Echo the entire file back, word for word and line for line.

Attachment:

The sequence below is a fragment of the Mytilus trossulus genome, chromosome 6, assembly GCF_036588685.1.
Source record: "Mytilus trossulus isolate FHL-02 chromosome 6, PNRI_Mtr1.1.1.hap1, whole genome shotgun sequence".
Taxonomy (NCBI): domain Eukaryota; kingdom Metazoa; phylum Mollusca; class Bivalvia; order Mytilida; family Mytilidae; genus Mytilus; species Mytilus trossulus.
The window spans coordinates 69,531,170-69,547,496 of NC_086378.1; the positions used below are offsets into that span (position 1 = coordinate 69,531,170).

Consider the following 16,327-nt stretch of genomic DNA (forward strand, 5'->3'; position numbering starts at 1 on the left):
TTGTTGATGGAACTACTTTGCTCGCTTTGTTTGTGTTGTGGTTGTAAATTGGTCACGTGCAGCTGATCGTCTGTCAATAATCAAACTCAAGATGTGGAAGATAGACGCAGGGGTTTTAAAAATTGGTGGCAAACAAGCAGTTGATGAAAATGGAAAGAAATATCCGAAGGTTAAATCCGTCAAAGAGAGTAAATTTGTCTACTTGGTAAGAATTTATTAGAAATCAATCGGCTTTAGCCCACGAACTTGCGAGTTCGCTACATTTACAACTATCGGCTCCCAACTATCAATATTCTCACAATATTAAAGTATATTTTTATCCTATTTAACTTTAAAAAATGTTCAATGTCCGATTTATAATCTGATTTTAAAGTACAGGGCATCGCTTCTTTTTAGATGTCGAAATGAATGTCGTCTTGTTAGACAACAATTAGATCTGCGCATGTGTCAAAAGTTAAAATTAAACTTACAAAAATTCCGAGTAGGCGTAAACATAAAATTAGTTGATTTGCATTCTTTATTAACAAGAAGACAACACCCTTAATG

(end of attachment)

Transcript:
The sequence below is a fragment of the Mytilus trossulus genome, chromosome 6, assembly GCF_036588685.1.
Source record: "Mytilus trossulus isolate FHL-02 chromosome 6, PNRI_Mtr1.1.1.hap1, whole genome shotgun sequence".
Taxonomy (NCBI): domain Eukaryota; kingdom Metazoa; phylum Mollusca; class Bivalvia; order Mytilida; family Mytilidae; genus Mytilus; species Mytilus trossulus.
The window spans coordinates 69,531,170-69,547,496 of NC_086378.1; the positions used below are offsets into that span (position 1 = coordinate 69,531,170).

Consider the following 16,327-nt stretch of genomic DNA (forward strand, 5'->3'; position numbering starts at 1 on the left):
TTGTTGATGGAACTACTTTGCTCGCTTTGTTTGTGTTGTGGTTGTAAATTGGTCACGTGCAGCTGATCGTCTGTCAATAATCAAACTCAAGATGTGGAAGATAGACGCAGGGGTTTTAAAAATTGGTGGCAAACAAGCAGTTGATGAAAATGGAAAGAAATATCCGAAGGTTAAATCCGTCAAAGAGAGTAAATTTGTCTACTTGGTAAGAATTTATTAGAAATCAATCGGCTTTAGCCCACGAACTTGCGAGTTCGCTACATTTACAACTATCGGCTCCCAACTATCAATATTCTCACAATATTAAAGTATATTTTTATCCTATTTAACTTTAAAAAATGTTCAATGTCCGATTTATAATCTGATTTTAAAGTACAGGGCATCGCTTCTTTTTAGATGTCGAAATGAATGTCGTCTTGTTAGACAACAATTAGATCTGCGCATGTGTCAAAAGTTAAAATTAAACTTACAAAAATTCCGAGTAGGCGTAAACATAAAATTAGTTGATTTGCATTCTTTATTAACAAGAAGACAACACCCTTAATG